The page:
The “Joseph Bau House” Museum located at 9 Berdechevsky Street, in the heart of Tel-Aviv remains as it was, an authentic artist’s studio and workshop that conveys the amazing life story of Joseph Bau through his wide range of creativity that dealt with the Holocaust, including paintings, graphics, and publications. Joseph Bau was also one of Israel’s earliest creators of animated movies. Joseph Bau was born in Krakow, Poland in 1920 and educated as a graphic designer at the University for Plastic Arts. As the Nazi occupation of Poland became more entrenched, Joseph and his family were deported to the Krakow Ghetto. The German’s discovered Joseph’s talents and began using him to make signs in Gothic letters and other specialized printed materials. At the same time, while as a clandestine member of the Jewish underground, Joseph used his artistic skills to save the lives of many fellow Jews at the camp by forging false identity documents to help them escape. From the Ghetto Joseph Bau and his family were sent to the Plashow concentration Camp. During his imprisonment at Plashow, he met and fell in love with Rebecca, his future wife (Rebecca and Joseph Bau are the original couple whose wedding was portrayed in the movie "Schindler´s List”). Through Rebecca, Joseph was able to gain a place on Oskar Schindler’s list of factory workers that were sent to Schindler’s factories in the Republic of Czechoslovakia.
After surviving the war, Rebecca and Joseph left Poland and arrived in Israel during her formative years. Fulfilling his dream of making animated movies in the Promised Land, Joseph established his studio and for over 40 years producing a prolific and significant collection of art, paintings, creative writings, and of course his works of original animated short movies. Israel during the early 1950’s, a country challenged by existential threats and far removed from the creative environment of the movie industry, was far from being the ideal place to develop animated movies. With his never ending ingenuity, enthusiasm, and positive approach to life, Joseph scoured the disposal sites of factories that dumped their disabled machines, creating from parts left to waste, working projectors and gadgets to enable him to create literally from nothing, a significant volume of Israel’s earliest animated movies. The museum still has the original projectors and equipment that Joseph assembled from useless machinery giving an authenticity to the uniqueness of the period and the dreams of Holocaust survivors.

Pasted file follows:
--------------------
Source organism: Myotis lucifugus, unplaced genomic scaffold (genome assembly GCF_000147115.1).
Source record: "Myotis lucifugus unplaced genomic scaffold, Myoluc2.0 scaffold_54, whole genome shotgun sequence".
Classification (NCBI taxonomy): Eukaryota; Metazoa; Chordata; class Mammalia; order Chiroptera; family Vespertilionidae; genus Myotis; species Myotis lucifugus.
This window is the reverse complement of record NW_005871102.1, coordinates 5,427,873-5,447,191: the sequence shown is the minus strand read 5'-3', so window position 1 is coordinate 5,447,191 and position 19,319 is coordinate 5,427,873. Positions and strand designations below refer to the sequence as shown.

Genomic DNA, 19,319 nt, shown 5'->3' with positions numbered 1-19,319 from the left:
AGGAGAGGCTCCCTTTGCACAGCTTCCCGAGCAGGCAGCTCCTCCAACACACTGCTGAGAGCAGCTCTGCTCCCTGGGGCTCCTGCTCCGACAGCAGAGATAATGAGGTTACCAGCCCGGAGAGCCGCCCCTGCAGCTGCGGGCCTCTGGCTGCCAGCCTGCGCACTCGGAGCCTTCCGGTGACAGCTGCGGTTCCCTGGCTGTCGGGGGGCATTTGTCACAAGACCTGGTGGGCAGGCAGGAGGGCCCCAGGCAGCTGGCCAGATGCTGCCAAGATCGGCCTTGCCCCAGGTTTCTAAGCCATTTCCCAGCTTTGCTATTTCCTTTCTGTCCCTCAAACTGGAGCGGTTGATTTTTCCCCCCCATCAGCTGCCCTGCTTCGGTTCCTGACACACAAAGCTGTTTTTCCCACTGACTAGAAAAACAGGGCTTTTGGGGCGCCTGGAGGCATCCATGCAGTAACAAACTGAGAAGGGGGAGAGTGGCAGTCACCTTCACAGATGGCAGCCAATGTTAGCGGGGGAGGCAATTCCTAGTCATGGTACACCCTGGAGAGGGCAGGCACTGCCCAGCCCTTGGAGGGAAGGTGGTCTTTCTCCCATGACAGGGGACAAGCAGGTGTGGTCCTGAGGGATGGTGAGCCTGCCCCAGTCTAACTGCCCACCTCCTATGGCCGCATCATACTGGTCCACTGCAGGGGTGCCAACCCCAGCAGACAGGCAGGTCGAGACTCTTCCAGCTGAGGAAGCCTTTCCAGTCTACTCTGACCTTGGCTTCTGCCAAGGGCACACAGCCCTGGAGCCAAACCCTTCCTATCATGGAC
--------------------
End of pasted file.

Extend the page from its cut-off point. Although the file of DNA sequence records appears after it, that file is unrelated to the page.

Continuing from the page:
To make the tale even more astounding, after Joseph passed away, his unique paintings about the Hebrew language were exhibited in the Israeli Knesset in Jerusalem. Joseph Bau’s family were invited to a special ceremony, in which his two surviving daughters, Hadasa and Clila discovered that their father, Joseph was clandestinely recruited by the Mossad upon reaching the shores of Israel by Israel’s nasal spying agency to forge and recreate documents and assorted materials to assist with Israel’s security needs. While Joseph was alive, his family never knew about his clandestine professional career. Only after Joseph’s death, it was revealed to them that he had worked for the Mossad as a graphic artist forging documents for Israeli spies, including Eli Cohen and also for the Mossad agents that were sent to capture Adolf Eichmann in Argentina.